As we were gathering in the shelter of the tent before boarding, a few of us from the Project couldn’t help but notice the sunset. We stepped outside, braving the wind and cold to see it.  In the clear sky of the Observatory, the colors were unreal. We were speechless, emotional, and all of us realized just how lucky we were to be there.

(Image: Tango360)

We were driven in groups over to the Magellan telescopes, 4 miles away. As our group was the last to depart the tent, when we arrived at the telescopes it was dark and the sky was studded with stars.  The Magellanic Clouds were clearly visible, as was the band of the Milky Way.  It was so bitterly cold that we couldn’t get our eyes dark adapted before we had to head inside to warm up.

Inside the Lodge, Dr. John Mulchaey (current Director of the Carnegie Observatories) and his team had put on an impressive spread of tea, coffee and dessert.  There were several activities where we could learn more about the observatory and lots of staff on hand to offer explanations.

One cup of tea later, I went back outside to look through the small telescopes set up in the parking lot.  One was pointing at the globular cluster 47 Tuc, and the cluster filled the eyepiece with what looked like tiny grains of sparkling sand. In the other telescope, we could see the fuzzy blob of the Orion nebula.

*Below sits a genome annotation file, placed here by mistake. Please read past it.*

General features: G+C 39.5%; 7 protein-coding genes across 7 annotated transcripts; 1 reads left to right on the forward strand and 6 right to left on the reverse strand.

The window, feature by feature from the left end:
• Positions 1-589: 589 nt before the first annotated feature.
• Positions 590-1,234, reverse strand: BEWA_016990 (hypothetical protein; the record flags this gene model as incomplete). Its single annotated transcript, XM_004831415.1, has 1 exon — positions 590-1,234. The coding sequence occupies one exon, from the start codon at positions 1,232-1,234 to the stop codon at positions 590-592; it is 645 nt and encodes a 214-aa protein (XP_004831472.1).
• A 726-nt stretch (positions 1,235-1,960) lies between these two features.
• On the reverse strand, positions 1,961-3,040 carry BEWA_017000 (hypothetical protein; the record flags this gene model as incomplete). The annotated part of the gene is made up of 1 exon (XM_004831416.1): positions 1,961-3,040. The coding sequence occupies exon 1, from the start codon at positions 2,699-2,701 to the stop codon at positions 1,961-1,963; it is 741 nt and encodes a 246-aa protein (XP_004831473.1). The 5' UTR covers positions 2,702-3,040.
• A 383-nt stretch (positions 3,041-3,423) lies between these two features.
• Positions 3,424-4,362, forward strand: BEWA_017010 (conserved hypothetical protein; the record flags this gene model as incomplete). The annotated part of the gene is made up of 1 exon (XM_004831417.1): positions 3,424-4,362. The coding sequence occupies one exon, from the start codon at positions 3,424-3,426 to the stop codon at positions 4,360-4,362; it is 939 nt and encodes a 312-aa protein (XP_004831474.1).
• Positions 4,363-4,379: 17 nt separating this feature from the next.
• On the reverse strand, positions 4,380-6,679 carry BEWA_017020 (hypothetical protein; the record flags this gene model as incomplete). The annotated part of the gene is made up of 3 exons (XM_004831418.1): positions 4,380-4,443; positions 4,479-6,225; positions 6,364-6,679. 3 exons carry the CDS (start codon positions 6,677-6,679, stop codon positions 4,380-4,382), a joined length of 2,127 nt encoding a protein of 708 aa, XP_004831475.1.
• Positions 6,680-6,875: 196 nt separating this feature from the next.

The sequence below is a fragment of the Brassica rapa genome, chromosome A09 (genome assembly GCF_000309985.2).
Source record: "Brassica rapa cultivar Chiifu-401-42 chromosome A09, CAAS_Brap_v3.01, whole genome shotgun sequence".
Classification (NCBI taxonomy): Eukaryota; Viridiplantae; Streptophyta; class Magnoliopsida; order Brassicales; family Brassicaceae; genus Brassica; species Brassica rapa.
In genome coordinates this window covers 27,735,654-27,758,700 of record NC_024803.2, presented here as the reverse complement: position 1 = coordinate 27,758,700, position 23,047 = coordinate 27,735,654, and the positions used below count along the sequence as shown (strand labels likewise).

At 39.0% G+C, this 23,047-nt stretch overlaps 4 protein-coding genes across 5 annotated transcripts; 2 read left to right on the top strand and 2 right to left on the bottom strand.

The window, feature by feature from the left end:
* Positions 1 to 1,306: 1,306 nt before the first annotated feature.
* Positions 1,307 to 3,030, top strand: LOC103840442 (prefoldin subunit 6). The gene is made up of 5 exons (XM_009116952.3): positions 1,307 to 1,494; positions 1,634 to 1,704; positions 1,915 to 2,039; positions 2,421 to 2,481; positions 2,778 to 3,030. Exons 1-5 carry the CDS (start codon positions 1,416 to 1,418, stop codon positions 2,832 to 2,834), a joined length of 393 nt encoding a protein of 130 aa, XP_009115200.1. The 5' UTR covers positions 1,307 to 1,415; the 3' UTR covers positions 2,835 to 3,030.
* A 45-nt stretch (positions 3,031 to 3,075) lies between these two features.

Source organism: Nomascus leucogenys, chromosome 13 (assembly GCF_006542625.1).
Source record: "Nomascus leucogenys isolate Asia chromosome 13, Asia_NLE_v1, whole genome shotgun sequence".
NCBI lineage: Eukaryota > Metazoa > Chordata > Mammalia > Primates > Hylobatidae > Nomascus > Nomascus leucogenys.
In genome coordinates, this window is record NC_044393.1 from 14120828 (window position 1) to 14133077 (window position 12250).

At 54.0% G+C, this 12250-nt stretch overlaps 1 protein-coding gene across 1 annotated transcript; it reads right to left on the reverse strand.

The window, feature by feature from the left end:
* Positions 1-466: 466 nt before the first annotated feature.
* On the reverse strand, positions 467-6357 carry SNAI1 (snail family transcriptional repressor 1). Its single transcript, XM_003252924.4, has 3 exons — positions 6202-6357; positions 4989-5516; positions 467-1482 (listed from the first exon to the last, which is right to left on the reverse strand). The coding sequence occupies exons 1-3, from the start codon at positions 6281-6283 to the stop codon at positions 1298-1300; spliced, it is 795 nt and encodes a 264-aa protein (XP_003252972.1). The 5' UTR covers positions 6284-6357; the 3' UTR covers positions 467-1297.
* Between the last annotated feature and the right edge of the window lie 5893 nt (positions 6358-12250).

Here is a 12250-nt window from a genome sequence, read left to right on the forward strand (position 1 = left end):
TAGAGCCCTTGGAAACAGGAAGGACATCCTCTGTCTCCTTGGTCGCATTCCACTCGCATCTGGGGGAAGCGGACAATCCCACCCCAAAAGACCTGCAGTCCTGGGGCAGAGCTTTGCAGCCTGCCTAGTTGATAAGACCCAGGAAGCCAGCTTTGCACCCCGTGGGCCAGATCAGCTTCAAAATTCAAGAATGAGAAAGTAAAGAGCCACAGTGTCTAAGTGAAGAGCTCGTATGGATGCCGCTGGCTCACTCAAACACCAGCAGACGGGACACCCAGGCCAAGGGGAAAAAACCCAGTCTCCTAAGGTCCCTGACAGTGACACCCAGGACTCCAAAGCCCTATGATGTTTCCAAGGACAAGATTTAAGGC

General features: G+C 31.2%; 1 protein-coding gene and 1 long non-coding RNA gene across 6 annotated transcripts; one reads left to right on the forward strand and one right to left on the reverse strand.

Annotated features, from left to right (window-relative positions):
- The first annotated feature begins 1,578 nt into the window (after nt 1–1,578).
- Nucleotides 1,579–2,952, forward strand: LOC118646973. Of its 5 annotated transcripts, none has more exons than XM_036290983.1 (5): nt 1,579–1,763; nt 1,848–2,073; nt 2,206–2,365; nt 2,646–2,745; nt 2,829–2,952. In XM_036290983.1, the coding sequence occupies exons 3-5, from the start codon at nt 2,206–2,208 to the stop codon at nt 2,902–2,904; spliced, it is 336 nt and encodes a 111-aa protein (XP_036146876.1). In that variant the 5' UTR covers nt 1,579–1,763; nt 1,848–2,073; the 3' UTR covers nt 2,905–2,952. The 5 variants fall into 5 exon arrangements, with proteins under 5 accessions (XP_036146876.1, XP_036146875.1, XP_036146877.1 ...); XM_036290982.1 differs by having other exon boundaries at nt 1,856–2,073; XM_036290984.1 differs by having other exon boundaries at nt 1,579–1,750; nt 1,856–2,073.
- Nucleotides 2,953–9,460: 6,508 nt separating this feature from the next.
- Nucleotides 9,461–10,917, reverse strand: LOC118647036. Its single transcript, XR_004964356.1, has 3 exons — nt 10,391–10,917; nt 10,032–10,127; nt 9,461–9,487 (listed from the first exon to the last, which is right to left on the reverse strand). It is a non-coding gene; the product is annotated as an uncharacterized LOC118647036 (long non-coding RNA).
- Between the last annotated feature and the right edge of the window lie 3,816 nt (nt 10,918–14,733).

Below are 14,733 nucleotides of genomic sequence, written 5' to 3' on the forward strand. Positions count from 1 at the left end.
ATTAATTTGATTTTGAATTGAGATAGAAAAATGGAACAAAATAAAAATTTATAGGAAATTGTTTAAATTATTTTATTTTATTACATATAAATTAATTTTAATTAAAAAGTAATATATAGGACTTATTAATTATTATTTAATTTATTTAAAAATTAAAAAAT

Throughout the rest of the night small groups were taken on a tour of the Baade Magellan control room and dome, getting to see, up close, the 6.5 meter mirror.  The size and perfection of the mirror was staggering, and we were amazed to think that each GMT mirror would be nearly two meters wider than this.

Those in the first groups got the very special chance to look at the Saturn Nebula through an eyepiece on the Clay Magellan. Later on in the night, thanks to the increasing wind, the telescope operators had to close the dome.  

We were the last group so when we finished it was past midnight, and we had a 2.5 hour drive back to La Serena. As we looked out of the windows of the darkened bus, the view of the sky seemed somehow more special, and we fell asleep dreaming of the stars.